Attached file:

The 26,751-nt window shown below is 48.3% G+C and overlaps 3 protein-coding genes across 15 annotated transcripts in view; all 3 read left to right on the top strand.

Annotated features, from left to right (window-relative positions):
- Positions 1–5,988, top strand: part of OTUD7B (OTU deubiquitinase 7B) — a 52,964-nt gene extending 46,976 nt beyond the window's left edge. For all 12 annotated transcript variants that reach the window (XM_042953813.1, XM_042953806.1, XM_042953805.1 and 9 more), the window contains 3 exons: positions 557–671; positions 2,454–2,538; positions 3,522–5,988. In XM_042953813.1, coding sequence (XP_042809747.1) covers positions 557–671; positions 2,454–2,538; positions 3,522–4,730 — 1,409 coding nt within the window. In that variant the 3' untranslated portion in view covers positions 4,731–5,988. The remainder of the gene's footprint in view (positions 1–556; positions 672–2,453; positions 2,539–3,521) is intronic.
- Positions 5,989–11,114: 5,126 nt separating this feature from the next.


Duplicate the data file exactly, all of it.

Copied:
The 26,751-nt window shown below is 48.3% G+C and overlaps 3 protein-coding genes across 15 annotated transcripts in view; all 3 read left to right on the top strand.

Annotated features, from left to right (window-relative positions):
- Positions 1–5,988, top strand: part of OTUD7B (OTU deubiquitinase 7B) — a 52,964-nt gene extending 46,976 nt beyond the window's left edge. For all 12 annotated transcript variants that reach the window (XM_042953813.1, XM_042953806.1, XM_042953805.1 and 9 more), the window contains 3 exons: positions 557–671; positions 2,454–2,538; positions 3,522–5,988. In XM_042953813.1, coding sequence (XP_042809747.1) covers positions 557–671; positions 2,454–2,538; positions 3,522–4,730 — 1,409 coding nt within the window. In that variant the 3' untranslated portion in view covers positions 4,731–5,988. The remainder of the gene's footprint in view (positions 1–556; positions 672–2,453; positions 2,539–3,521) is intronic.
- Positions 5,989–11,114: 5,126 nt separating this feature from the next.